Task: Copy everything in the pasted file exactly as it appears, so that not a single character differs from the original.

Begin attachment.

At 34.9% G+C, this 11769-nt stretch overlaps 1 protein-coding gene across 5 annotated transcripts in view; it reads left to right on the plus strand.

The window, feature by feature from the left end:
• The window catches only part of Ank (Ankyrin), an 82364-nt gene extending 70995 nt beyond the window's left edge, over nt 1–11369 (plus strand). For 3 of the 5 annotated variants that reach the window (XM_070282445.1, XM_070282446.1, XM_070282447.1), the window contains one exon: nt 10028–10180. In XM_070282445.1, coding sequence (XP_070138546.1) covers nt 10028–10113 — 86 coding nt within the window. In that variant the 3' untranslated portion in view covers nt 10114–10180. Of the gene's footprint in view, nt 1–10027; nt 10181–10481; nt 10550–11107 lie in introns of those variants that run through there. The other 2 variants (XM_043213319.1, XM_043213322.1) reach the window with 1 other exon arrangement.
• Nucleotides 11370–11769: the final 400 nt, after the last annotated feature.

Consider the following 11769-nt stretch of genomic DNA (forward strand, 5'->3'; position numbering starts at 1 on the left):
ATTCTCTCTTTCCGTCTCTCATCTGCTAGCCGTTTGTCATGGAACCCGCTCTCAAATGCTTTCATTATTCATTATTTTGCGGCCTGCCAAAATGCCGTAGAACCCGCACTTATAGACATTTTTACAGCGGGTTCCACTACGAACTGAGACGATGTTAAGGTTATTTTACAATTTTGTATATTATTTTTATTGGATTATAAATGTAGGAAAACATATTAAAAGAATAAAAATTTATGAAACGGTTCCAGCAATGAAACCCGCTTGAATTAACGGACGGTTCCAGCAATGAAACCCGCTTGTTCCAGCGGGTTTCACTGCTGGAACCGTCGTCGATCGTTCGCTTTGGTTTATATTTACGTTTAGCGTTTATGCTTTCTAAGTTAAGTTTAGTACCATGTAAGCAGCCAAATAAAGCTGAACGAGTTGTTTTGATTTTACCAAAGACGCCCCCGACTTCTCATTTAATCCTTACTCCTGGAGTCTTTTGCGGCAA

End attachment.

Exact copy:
At 34.9% G+C, this 11769-nt stretch overlaps 1 protein-coding gene across 5 annotated transcripts in view; it reads left to right on the plus strand.

The window, feature by feature from the left end:
• The window catches only part of Ank (Ankyrin), an 82364-nt gene extending 70995 nt beyond the window's left edge, over nt 1–11369 (plus strand). For 3 of the 5 annotated variants that reach the window (XM_070282445.1, XM_070282446.1, XM_070282447.1), the window contains one exon: nt 10028–10180. In XM_070282445.1, coding sequence (XP_070138546.1) covers nt 10028–10113 — 86 coding nt within the window. In that variant the 3' untranslated portion in view covers nt 10114–10180. Of the gene's footprint in view, nt 1–10027; nt 10181–10481; nt 10550–11107 lie in introns of those variants that run through there. The other 2 variants (XM_043213319.1, XM_043213322.1) reach the window with 1 other exon arrangement.
• Nucleotides 11370–11769: the final 400 nt, after the last annotated feature.

Consider the following 11769-nt stretch of genomic DNA (forward strand, 5'->3'; position numbering starts at 1 on the left):
ATTCTCTCTTTCCGTCTCTCATCTGCTAGCCGTTTGTCATGGAACCCGCTCTCAAATGCTTTCATTATTCATTATTTTGCGGCCTGCCAAAATGCCGTAGAACCCGCACTTATAGACATTTTTACAGCGGGTTCCACTACGAACTGAGACGATGTTAAGGTTATTTTACAATTTTGTATATTATTTTTATTGGATTATAAATGTAGGAAAACATATTAAAAGAATAAAAATTTATGAAACGGTTCCAGCAATGAAACCCGCTTGAATTAACGGACGGTTCCAGCAATGAAACCCGCTTGTTCCAGCGGGTTTCACTGCTGGAACCGTCGTCGATCGTTCGCTTTGGTTTATATTTACGTTTAGCGTTTATGCTTTCTAAGTTAAGTTTAGTACCATGTAAGCAGCCAAATAAAGCTGAACGAGTTGTTTTGATTTTACCAAAGACGCCCCCGACTTCTCATTTAATCCTTACTCCTGGAGTCTTTTGCGGCAA